Outer mural granulosa cells were identified as those that had a visible connection with the basal lamina (Fig. 6A). Many outer mural granulosa cells had their cell body located 2–3 cell layers away from the basal lamina, but connected to it through a thick long cytoplasmic process27 (Fig. 6B,C). Numerous thin cytoplasmic projections, similar to those found in the other cell groups, were seen originating from these elongated cells (Fig. 6C and Video 8), with an average of 28 ± 5 projections per cell (n = 4). Strikingly, outer mural granulosa cells that were located directly adjacent to the basal lamina (Fig. 6A,D and Video 8) had a significant reduction in the number of projections, having 7 ± 1 (n = 3) per cell. In summary, mural granulosa cells that are not connected to the oocyte or to the basal lamina have numerous projections that are oriented randomly, while cells that are connected to the basal lamina differ based on the location of their cell body: cells that are further displaced from the basal lamina have a larger number of projections compared to cells directly adjacent to the basal lamina (Video 9 and Fig. 7A).

Figure 6
figure6

Outer mural granulosa cells send projections in many directions. (A) SEM image showing a region of inner and outer mural granulosa cells, the basal lamina, and theca cells and blood vessels found outside of the follicle. Four outer mural granulosa cells were chosen for reconstruction (three colored; one cell was not in the plane of the section). Scale bar, 5 μm. Video 8 shows 267 serial sections of this area. High-magnification insert shows parts of the cell bodies from outer mural granulosa cells on the bottom half and cell processes from theca or endothelial cells on the upper half. The basal lamina (BL) separates these cell types. Scale bar, 500 nm. (B) Reconstruction of 4 outer mural granulosa cell bodies and every cytoplasmic projection derived from them. Reconstruction is 16.4 × 14.7 × 22.4 μm (x, y, z), encompassing 497 serial sections (each, 45 nm-thick). A rotating view of this reconstruction can be seen in video 9. (C,D) Front and side views of reconstructed outer mural cells from (B), which were located 1–2 cell diameters away from the basal lamina (C) or directly adjacent to it (D).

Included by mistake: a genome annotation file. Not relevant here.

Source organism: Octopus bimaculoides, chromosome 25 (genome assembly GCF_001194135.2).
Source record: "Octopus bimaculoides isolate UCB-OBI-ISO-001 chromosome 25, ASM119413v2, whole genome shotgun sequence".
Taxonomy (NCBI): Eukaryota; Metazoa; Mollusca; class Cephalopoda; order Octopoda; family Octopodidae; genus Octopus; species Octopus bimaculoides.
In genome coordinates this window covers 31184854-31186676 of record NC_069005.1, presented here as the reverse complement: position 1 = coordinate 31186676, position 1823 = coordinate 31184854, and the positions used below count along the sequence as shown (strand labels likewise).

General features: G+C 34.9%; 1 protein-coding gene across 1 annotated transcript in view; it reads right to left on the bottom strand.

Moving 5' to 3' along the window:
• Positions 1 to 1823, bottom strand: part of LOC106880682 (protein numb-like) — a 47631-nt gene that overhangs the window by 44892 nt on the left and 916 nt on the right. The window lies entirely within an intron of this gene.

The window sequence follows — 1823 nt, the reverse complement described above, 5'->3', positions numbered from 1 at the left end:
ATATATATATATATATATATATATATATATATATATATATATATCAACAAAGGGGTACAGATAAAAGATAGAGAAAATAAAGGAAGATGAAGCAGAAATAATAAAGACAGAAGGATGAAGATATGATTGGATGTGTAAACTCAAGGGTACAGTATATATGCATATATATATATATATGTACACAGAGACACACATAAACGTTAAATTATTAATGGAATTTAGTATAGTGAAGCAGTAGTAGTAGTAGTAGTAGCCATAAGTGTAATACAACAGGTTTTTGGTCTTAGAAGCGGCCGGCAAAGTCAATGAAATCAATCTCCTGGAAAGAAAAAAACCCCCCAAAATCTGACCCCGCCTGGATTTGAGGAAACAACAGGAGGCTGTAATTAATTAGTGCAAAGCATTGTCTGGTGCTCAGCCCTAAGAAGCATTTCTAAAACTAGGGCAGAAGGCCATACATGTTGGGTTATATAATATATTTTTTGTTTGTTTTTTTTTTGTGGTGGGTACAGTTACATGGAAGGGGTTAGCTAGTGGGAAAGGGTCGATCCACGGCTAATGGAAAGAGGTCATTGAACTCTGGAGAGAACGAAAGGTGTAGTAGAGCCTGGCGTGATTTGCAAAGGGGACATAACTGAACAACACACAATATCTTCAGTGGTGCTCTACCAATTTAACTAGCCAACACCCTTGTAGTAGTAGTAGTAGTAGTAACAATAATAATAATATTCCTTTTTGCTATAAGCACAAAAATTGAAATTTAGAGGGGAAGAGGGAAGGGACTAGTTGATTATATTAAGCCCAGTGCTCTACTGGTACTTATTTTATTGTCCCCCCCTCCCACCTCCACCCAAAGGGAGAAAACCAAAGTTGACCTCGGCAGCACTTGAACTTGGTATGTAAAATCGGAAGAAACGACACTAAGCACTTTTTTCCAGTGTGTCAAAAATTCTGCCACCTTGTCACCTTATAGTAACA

Figure 7
figure7